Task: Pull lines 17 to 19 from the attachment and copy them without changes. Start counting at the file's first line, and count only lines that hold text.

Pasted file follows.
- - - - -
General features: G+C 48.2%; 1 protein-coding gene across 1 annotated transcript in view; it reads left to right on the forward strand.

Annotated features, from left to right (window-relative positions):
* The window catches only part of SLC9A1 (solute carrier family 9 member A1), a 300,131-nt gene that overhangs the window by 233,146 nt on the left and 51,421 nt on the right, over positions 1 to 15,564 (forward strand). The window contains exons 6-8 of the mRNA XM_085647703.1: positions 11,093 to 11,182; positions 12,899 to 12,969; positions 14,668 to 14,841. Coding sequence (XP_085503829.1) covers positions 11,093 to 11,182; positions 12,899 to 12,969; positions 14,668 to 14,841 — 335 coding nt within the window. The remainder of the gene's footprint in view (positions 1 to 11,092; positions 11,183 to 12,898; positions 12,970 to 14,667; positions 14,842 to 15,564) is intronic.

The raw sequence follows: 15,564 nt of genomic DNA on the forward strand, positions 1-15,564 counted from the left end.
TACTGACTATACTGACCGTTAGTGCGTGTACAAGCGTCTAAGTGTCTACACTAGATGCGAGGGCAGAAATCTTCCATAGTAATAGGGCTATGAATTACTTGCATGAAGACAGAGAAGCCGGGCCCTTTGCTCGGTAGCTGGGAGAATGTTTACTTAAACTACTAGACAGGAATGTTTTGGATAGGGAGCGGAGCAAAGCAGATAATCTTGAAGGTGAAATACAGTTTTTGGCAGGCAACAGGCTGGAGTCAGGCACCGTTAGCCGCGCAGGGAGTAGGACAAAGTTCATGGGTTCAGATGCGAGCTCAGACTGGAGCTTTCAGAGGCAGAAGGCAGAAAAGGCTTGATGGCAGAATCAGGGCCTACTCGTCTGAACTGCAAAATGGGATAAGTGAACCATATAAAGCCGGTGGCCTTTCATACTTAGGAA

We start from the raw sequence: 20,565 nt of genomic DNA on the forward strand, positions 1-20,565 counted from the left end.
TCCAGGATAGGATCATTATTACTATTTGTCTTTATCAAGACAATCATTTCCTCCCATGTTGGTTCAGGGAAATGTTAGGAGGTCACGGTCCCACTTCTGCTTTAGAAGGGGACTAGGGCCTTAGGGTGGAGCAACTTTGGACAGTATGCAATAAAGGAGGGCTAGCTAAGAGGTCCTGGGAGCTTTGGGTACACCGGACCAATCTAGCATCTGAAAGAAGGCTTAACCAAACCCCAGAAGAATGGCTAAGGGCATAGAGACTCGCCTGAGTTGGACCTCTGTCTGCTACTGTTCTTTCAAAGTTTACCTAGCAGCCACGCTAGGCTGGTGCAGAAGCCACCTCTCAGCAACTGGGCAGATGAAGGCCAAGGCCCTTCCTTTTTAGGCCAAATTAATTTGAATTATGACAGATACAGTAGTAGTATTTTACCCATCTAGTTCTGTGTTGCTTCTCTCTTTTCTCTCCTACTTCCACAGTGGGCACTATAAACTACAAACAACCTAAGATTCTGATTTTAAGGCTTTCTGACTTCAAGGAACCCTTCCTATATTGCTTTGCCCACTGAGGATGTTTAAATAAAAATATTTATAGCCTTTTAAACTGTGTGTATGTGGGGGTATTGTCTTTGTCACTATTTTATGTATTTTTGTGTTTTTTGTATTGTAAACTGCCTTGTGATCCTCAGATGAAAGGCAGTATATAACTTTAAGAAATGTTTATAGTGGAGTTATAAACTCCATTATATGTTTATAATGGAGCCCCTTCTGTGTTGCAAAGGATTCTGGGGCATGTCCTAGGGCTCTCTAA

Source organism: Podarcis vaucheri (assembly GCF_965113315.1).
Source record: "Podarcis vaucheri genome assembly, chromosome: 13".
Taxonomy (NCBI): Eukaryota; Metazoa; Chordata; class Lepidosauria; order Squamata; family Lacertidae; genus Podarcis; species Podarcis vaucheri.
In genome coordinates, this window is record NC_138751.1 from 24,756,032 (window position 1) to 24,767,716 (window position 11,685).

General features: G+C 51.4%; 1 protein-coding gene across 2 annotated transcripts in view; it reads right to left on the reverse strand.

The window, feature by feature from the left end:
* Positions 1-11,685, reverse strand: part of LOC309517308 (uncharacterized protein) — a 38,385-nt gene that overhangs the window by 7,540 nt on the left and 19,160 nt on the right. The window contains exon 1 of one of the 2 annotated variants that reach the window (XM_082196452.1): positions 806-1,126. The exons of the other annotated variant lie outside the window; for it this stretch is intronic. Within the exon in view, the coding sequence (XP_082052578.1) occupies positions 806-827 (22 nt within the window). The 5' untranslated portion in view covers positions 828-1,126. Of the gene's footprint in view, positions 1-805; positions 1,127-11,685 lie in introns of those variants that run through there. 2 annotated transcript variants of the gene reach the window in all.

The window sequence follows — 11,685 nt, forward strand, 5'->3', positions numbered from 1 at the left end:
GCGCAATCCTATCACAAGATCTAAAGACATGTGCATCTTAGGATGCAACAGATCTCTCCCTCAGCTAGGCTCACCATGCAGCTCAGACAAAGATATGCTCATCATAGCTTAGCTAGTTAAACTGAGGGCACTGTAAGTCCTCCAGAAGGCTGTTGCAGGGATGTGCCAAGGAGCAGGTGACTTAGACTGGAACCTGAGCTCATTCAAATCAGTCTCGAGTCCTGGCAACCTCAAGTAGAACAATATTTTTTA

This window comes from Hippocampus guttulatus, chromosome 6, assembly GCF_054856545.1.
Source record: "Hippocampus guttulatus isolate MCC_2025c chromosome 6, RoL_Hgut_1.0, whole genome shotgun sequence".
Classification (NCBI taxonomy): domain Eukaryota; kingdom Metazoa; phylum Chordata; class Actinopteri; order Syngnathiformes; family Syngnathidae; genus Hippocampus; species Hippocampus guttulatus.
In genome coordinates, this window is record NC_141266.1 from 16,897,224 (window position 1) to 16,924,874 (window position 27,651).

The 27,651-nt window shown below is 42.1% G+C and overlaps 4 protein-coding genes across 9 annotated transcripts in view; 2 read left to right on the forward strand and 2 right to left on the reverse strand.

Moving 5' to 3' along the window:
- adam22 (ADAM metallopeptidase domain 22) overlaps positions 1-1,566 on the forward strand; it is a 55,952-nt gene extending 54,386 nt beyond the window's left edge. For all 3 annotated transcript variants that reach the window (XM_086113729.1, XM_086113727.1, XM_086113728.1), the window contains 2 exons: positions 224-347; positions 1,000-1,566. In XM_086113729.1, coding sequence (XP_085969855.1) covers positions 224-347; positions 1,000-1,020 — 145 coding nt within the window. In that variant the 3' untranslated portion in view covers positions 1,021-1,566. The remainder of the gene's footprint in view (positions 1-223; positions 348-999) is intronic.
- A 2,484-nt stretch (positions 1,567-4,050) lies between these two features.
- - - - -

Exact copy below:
This window comes from Hippocampus guttulatus, chromosome 6, assembly GCF_054856545.1.
Source record: "Hippocampus guttulatus isolate MCC_2025c chromosome 6, RoL_Hgut_1.0, whole genome shotgun sequence".
Classification (NCBI taxonomy): domain Eukaryota; kingdom Metazoa; phylum Chordata; class Actinopteri; order Syngnathiformes; family Syngnathidae; genus Hippocampus; species Hippocampus guttulatus.